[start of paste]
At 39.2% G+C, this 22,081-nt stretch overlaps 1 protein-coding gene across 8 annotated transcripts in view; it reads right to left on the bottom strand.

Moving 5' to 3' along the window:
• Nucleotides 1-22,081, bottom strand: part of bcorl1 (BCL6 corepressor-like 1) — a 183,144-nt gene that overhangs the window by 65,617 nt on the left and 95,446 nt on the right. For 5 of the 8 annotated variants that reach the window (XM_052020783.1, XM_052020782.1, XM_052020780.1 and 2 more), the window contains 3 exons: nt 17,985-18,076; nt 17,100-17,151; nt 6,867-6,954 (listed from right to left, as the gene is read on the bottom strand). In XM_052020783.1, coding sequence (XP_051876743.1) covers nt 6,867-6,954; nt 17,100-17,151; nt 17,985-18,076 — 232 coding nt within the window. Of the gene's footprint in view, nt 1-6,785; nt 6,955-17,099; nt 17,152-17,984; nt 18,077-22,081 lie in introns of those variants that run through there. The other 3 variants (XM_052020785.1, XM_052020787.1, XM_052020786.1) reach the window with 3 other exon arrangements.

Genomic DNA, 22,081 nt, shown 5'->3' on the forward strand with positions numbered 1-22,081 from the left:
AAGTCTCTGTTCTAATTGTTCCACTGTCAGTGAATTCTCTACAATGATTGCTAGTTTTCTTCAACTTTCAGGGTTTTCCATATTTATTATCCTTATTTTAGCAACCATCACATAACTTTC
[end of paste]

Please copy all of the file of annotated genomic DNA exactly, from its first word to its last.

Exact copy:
At 39.2% G+C, this 22,081-nt stretch overlaps 1 protein-coding gene across 8 annotated transcripts in view; it reads right to left on the bottom strand.

Moving 5' to 3' along the window:
• Nucleotides 1-22,081, bottom strand: part of bcorl1 (BCL6 corepressor-like 1) — a 183,144-nt gene that overhangs the window by 65,617 nt on the left and 95,446 nt on the right. For 5 of the 8 annotated variants that reach the window (XM_052020783.1, XM_052020782.1, XM_052020780.1 and 2 more), the window contains 3 exons: nt 17,985-18,076; nt 17,100-17,151; nt 6,867-6,954 (listed from right to left, as the gene is read on the bottom strand). In XM_052020783.1, coding sequence (XP_051876743.1) covers nt 6,867-6,954; nt 17,100-17,151; nt 17,985-18,076 — 232 coding nt within the window. Of the gene's footprint in view, nt 1-6,785; nt 6,955-17,099; nt 17,152-17,984; nt 18,077-22,081 lie in introns of those variants that run through there. The other 3 variants (XM_052020785.1, XM_052020787.1, XM_052020786.1) reach the window with 3 other exon arrangements.

Genomic DNA, 22,081 nt, shown 5'->3' on the forward strand with positions numbered 1-22,081 from the left:
AAGTCTCTGTTCTAATTGTTCCACTGTCAGTGAATTCTCTACAATGATTGCTAGTTTTCTTCAACTTTCAGGGTTTTCCATATTTATTATCCTTATTTTAGCAACCATCACATAACTTTC